The efficacy of behavioral weight loss treatment (BWL) has been demonstrated in large trials such as the Diabetes Prevention Program and LookAHEAD. However, the modality used for BWL delivery (frequent group treatment sessions over several months) has proven impractical outside the research setting. Thus, alternative methods of BWL delivery are need. Initial attempts to deliver BWL via the Internet and community organizations show promise and much has been learned about adapting BWL for delivery through non- traditional channels. However, the weight losses in these studies are often suboptimal due to poor behavioral adherence. We are therefore faced with the challenge of finding new methods of delivering empirically validated BWL that (1) are as efficacious as gold standard BWL, (2) facilitate behavioral adherence, and (3) show promise for dissemination if demonstrated efficacious. Our mobile health (mHealth) approach to delivering BWL via widely adopted smartphone technology shows promise for meeting this challenge. Smartphones are an ideal medium for delivering BWL because adherence may be improved by: (a) intervening on behaviors in real-time in the natural environment, (b) simplifying and personalizing self-monitoring, a vital weight loss strategy, (c) providing immediate personalized feedback to shape eating and physical activity behaviors, and (d) providing tailored education and skills training in frequent brief """"""""bursts."""""""" Furthermore, 44 percent of African Americans and Hispanics own a smartphone (30% of Whites) with >50% penetration expected this year. Given these benefits, there is a clear need to examine the efficacy of a smartphone-based BWL within a large-scale trial, and to identify strengths and weaknesses of this approach. We propose to randomly assign 270 overweight/obese adults to 18 months of (a) gold standard Group- BWL, (b) mHealth-BWL, or (c) Control. Participants in Group-BWL will attend group treatment sessions focused on diet, physical activity, and behavior modification. Groups will occur weekly, biweekly, and monthly during months 1-6, 7-12, and 13-18, respectively. Self-monitoring will be conducted via paper diaries with human feedback. Participants in mHealth-BWL will receive the same intervention components delivered via smartphone. Frequent, brief, videos will be used to deliver weight loss lessons. Self-monitoring will be conducted via """"""""apps"""""""" with automatic and human feedback. An initial session and monthly weigh-ins will be used to facilitate adherence. The Control group will receive the same initial session and monthly weigh-ins, and human feedback on paper diaries to control for contact in mHealth-BWL. Assessments will be conducted at baseline, 3, 6, 12, and 18 months, with weight loss as the primary outcome. The proposed project addresses the significant problem of obesity by exploring the benefits of popular smartphone technology for delivering empirically validated behavioral strategies. If efficacious, an mHealth approach could be used to deliver BWL for relatively low cost using widely adopted smartphone technology.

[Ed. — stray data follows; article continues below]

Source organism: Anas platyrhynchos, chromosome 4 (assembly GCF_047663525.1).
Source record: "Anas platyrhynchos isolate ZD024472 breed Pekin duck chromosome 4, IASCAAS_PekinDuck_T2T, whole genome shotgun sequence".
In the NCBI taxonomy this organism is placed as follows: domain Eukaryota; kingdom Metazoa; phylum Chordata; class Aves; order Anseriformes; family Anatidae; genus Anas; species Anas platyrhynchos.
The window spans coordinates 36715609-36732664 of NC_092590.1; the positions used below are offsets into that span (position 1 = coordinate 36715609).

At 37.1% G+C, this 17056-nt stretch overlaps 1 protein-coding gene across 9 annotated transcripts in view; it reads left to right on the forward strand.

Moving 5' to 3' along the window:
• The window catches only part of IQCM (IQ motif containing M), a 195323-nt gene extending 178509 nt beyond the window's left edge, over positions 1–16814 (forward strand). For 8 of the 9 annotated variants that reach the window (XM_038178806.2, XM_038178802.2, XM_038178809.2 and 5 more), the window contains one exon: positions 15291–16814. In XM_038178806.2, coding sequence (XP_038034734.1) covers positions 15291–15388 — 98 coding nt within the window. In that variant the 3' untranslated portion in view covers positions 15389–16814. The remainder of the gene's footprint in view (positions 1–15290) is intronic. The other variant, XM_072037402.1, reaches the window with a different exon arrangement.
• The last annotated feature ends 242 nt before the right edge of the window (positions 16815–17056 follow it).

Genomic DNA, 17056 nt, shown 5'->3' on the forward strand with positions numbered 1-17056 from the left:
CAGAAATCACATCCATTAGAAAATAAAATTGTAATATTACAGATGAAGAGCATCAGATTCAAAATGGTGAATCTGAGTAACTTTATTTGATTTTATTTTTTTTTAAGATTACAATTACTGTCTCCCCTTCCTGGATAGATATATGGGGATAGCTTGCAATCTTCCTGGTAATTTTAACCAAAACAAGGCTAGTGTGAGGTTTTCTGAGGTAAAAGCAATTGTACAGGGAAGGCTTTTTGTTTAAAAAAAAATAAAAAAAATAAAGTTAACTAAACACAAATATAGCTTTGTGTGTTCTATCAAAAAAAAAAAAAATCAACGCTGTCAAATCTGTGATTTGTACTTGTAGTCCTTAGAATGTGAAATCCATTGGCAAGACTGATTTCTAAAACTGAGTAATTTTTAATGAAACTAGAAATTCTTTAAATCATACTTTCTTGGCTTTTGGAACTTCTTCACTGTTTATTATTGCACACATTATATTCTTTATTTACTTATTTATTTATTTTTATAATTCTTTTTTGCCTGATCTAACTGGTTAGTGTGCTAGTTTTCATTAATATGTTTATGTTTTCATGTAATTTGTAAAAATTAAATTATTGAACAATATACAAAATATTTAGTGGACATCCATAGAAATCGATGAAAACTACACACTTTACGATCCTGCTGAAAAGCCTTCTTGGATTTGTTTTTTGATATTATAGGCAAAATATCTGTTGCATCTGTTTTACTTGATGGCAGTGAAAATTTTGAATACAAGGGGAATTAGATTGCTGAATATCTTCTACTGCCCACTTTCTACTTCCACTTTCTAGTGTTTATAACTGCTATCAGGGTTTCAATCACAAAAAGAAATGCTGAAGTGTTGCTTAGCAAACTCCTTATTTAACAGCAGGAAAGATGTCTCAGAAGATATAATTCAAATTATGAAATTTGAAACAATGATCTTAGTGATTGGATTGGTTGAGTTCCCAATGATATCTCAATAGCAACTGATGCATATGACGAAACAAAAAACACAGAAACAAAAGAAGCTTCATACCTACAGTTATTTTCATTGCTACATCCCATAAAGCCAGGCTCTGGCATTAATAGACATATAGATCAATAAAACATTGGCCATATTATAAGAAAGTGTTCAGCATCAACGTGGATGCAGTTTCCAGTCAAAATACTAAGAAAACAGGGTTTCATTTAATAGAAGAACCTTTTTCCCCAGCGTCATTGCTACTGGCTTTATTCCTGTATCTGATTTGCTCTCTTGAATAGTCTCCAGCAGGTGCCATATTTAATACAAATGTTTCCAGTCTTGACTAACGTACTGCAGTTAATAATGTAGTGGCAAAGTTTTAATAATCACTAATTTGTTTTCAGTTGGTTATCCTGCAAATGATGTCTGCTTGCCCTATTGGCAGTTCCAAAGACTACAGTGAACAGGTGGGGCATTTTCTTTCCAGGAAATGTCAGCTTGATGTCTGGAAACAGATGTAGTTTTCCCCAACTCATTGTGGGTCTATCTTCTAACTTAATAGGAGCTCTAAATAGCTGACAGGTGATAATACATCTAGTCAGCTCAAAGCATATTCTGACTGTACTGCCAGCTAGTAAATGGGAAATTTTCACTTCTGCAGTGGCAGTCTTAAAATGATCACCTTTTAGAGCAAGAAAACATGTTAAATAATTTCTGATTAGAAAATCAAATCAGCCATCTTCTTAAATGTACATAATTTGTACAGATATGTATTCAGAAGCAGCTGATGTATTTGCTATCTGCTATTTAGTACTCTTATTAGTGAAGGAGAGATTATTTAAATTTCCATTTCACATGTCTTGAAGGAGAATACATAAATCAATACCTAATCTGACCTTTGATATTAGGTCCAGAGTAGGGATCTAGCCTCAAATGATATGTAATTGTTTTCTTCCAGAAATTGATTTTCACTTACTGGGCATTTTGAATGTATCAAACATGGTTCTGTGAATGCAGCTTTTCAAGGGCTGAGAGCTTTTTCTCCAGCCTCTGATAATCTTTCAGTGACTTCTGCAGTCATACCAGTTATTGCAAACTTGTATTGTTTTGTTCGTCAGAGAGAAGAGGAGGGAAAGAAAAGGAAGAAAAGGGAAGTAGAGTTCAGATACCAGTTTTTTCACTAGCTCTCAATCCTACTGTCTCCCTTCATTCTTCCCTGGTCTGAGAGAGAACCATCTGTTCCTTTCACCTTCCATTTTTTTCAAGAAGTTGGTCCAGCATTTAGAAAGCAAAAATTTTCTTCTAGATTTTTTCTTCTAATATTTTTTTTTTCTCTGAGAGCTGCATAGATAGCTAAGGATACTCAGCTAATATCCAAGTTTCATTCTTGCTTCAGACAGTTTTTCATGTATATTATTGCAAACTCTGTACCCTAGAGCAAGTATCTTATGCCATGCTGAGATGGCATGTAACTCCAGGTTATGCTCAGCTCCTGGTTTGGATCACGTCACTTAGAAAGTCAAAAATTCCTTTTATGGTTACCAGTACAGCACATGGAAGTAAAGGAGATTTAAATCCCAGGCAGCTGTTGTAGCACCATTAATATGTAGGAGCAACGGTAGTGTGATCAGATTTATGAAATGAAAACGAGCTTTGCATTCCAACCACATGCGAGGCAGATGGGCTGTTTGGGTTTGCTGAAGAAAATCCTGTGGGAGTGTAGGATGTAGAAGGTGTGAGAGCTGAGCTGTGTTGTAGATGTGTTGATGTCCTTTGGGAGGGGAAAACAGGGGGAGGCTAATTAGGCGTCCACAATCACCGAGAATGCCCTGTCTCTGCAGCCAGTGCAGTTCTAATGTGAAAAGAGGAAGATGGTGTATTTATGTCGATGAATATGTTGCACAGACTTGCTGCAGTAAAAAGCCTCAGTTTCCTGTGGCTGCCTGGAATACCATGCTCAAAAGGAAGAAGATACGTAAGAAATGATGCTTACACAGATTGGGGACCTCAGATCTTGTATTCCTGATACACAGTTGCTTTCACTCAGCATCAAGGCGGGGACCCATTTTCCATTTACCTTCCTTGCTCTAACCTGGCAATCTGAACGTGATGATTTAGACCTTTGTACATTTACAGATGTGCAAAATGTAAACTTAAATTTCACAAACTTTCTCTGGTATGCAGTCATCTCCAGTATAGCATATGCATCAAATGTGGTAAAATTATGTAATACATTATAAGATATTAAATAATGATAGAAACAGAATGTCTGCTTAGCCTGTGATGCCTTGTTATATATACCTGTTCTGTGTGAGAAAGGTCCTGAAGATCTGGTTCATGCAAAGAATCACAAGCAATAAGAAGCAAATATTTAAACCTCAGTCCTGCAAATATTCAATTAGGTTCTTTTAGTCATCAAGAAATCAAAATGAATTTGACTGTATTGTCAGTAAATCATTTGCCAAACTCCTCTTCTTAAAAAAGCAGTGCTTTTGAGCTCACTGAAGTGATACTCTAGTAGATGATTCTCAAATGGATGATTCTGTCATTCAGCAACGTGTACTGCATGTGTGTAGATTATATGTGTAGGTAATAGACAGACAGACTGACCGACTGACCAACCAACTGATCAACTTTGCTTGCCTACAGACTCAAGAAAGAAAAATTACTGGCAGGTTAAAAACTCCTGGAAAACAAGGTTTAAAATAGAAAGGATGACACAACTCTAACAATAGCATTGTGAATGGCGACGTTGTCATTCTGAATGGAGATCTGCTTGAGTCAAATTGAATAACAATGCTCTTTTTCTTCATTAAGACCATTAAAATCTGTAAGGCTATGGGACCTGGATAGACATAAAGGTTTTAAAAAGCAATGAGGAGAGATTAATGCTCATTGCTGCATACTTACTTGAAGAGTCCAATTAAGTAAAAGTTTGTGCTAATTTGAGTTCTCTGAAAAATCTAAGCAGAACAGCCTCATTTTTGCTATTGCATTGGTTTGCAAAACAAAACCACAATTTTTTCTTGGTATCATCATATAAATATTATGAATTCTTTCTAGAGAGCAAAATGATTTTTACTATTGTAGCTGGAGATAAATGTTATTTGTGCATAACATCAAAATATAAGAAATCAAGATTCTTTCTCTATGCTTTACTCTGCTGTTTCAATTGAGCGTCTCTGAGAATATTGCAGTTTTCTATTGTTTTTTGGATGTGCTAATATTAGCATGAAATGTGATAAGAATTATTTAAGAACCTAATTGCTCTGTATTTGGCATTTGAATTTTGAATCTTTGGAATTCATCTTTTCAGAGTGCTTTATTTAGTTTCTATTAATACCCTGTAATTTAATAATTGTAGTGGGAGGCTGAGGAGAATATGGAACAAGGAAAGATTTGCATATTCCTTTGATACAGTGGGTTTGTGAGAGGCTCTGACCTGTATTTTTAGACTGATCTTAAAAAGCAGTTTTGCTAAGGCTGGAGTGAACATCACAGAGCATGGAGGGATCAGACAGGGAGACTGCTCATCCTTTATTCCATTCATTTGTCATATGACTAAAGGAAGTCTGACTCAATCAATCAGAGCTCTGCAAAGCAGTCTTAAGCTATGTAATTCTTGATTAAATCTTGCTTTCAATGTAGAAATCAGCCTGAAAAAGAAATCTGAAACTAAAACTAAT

Public Health Relevance

The efficacy of behavioral weight loss treatment (BWL) has been demonstrated in large trials, but the traditional approach to BWL delivery (frequent group treatment sessions over several months) has proven impractical outside the research setting. An mHealth approach to delivering BWL via popular smartphone technology may be equally efficacious due to smartphone capabilities that promote behavioral adherence. If efficacious, our novel method of BWL delivery could ultimately be used to make BWL more widely available.

National Institute of Health (NIH)
National Institute of Diabetes and Digestive and Kidney Diseases (NIDDK)
Research Project (R01)
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Psychosocial Risk and Disease Prevention Study Section (PRDP)
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Hunter, Christine
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Miriam Hospital
United States
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Luke, Anna K; Evans, E Whitney; Bond, Dale S et al. (2016) Associations between omega fatty acid consumption and depressive symptoms among individuals seeking behavioural weight loss treatment. Obes Sci Pract 2:75-82
Bond, Dale S; Thomas, J Graham; O'Leary, Kevin C et al. (2015) Objectively measured physical activity in obese women with and without migraine. Cephalalgia 35:886-93
Thomas, J Graham; Wing, Rena R (2013) Health-e-call, a smartphone-assisted behavioral obesity treatment: pilot study. JMIR Mhealth Uhealth 1:e3